Beer: Samuel Adams Cinder Bock
Brewer: Boston Beer Company
Source: 22 oz. bottle
Rating: *** (7.2 of 10)
Comments: The image of the goat on the label is wholly apropos as this beer has a kick. ”It smells and tastes like bacon!” I exclaimed to my friend Craig. As a vegetarian, I’m not all that impressed by bacon, but I did enjoy the smokey flavor for a change of pace. The beer mellows in the glass and there is a sweeter caramel toffee flavor as it goes down. It also packs a wallop with a high ABV. Definitely something a beer adventurer should experience at least once.
Posts Tagged ‘Boston’
Beer: Samuel Adams Cinder Bock
This post is inspired by my neighbor and fellow blogger Casey who is the talented and prolific writer of Life With Roozle.
In this post, Casey challenges readers to take time to notice one small moment in what may otherwise be a hectic holiday week.
On Thanksgiving Day, I was playing football in the backyard with my energetic son Peter. I ran around for a while and ended up wheezing due to congestion from a lingering cold, so I collapsed in a chair to take a break. Uncharacteristically, Peter climbed in my lap and sat quietly for a long time. Then there was a screech from above and we looked up and saw two hawks gliding on the breeze. After the hawks drifted off, I was still looking up and noticed that despite being a cold, blustery late-Autumn day, the sky was a gorgeous blue and our evergreens a glorious green.
What’s your one small moment?
The project continues with my favorite songs of 1976. Read the first post for the detail on this project.
Beat On The Brat – The Ramones
Final Solution - Pere Ubu
Give Up The Funk – Parliament
Legalize It – Peter Tosh
Neat Neat Neat – The Damned
Peace Prayer – St. Louis Jesuits
Roadrunner (Twice) – Modern Lovers
Shake Some Action – Flaming Groovies
Sir Duke – Stevie Wonder
X Offender – Blondie
And the song of shame for 1976 is More Than a Feeling - Boston
What are your favorite songs from 1976? Let me know in the comments!
Beer: Polskie Mastne
Brewer: Harpoon Brewery
Source: 22 oz bottle
Rating: ** (6.1 of 10)
Comments: The 48th beer in Harpoon’s 100 barrel series is inspired by a road trip to Poland. It’s an amber beer with lots of fizz and foam. The scent has sweet caramel and peaches. The taste is slightly peppery with a hoppy kick in the aftertaste, and a bit watery. I have mixed feelings.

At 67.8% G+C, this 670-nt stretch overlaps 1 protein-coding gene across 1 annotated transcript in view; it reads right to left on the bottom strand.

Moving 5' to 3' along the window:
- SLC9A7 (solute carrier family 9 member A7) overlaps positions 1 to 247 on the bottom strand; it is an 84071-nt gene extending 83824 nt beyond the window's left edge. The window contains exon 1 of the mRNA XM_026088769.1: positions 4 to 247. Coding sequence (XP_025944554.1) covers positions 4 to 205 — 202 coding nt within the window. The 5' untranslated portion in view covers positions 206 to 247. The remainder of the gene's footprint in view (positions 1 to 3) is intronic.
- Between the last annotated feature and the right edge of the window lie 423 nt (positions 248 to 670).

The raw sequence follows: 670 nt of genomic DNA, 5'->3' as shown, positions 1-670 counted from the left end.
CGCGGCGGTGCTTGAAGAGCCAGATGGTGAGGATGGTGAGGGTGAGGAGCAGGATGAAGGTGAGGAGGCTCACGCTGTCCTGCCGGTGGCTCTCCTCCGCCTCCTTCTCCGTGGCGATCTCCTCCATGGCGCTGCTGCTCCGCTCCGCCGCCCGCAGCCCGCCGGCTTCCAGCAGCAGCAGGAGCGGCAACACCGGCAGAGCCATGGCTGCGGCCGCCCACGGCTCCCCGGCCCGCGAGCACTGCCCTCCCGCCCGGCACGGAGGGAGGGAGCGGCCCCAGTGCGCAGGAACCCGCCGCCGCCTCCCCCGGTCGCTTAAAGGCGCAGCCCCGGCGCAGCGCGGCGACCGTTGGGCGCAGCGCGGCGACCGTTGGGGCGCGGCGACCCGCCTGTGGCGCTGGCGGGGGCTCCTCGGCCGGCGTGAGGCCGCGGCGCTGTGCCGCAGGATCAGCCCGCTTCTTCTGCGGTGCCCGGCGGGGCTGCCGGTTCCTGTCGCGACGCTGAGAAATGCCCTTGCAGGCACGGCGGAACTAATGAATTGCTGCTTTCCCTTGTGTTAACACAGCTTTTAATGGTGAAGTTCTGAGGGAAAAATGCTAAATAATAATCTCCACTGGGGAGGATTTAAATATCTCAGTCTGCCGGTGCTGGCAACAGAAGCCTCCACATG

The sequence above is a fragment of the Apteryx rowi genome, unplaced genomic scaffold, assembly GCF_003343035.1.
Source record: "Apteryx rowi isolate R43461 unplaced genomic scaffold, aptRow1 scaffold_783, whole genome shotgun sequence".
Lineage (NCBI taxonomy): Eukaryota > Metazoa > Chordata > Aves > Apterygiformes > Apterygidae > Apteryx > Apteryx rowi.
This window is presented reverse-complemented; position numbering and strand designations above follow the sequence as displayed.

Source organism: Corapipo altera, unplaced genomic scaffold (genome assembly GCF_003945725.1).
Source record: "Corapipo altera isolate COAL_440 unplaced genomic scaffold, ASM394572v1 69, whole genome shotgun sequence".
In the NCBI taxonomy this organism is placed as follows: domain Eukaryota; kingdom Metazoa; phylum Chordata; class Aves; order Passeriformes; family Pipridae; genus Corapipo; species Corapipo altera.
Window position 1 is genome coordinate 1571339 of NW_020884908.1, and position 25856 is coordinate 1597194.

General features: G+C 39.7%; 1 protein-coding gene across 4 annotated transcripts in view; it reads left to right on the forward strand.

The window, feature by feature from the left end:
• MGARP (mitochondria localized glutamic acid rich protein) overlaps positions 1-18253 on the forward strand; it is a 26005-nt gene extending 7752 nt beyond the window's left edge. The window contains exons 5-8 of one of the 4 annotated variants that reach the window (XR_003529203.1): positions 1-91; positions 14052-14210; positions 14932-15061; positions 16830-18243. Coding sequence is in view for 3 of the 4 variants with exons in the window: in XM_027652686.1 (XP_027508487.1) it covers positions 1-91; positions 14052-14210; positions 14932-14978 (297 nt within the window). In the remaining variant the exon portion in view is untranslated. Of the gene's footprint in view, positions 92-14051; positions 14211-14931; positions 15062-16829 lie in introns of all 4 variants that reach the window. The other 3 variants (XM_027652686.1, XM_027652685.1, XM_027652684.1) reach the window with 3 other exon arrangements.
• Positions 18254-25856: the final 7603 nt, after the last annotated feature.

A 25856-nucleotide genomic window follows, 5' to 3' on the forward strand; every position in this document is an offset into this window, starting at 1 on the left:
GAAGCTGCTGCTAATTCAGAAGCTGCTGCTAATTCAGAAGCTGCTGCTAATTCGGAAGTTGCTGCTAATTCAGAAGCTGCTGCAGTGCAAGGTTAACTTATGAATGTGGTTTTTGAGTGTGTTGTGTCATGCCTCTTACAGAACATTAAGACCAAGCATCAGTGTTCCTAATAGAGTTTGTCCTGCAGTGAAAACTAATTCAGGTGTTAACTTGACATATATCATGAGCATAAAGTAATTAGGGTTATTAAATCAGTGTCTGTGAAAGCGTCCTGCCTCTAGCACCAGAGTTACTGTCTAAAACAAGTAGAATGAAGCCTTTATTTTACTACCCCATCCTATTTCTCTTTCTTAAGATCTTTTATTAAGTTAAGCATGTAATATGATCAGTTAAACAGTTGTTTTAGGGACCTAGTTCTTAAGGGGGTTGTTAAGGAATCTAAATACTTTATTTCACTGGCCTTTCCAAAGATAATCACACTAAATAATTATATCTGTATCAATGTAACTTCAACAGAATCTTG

Beer: Grateful Harvest Ale
Brewer: Harpoon Brewery
Source: 12 oz. bottle
Rating: ** (6.0 of 10)
Comments: This unique beer pours out amber in color with a foamy head. The cranberry is definitely there in the aroma and flavor. The taste is a bit week, with unfortunate overly sweet undertones, but the aftertaste is good. For a seasonal beer with a unique New England twist, it’s worth trying, but overall this is a so-so beer.
Note: Grateful Harvest benefits Harpoon Helps the philanthropic wing of Harpoon Brewery which supports New England Charities like The Greater Boston Food Bank. Even if you’re not interested in the beer consider making a donation to GBFB or your local food bank.
If I only I’d seen this sign before Election Day.
Saturday, November 2, 2013 at Paradise Rock Club in Boston
Opening act: Yellow Ostrich
Headline act: The Dismemberment Plan
On a rare night out for an aging dad, I took in the concert performance of indie/post-punk band (with a healthy dose of R&B and funk) from Washington, D.C., The Dismemberment Plan. They’re touring to support their first album in a dozen years Uncanney Valley which comes after a long separation of the band. I was acquainted with the lead vocalist Travis Morrison when we both were in college.* I say this not to brag of my brush with celebrity, but because without this small connection I would not have heard of The Dismemberment Plan and my life would be less rich as the result. The remainder of the quartet is Eric Axelson (bass), Jason Caddell (guitar), and Joe Easley (drums).
The Dismemberment Plan had a friendly, knowledgeable audience for their Boston show. Early on, Morrison bantered that they’d always gotten a good reception going all the way back to their first show in 1847 when the only person in the audience was Herman Melville. The literary joke got a good response from the audience, and seemed appropriate given that The Dismemberment Plan are a literary band. Their lyrics often tell a story and the music emphasizes the natural rhythm of the spoken word. A good example is the crowd pleaser “You Are Invited,” a song about a magical invitation in which the words of the invitation are sung as the chorus, at first gently but later in a rave-up leading to a guitar solo. It was a great experience to see and hear the dynamics of this song live.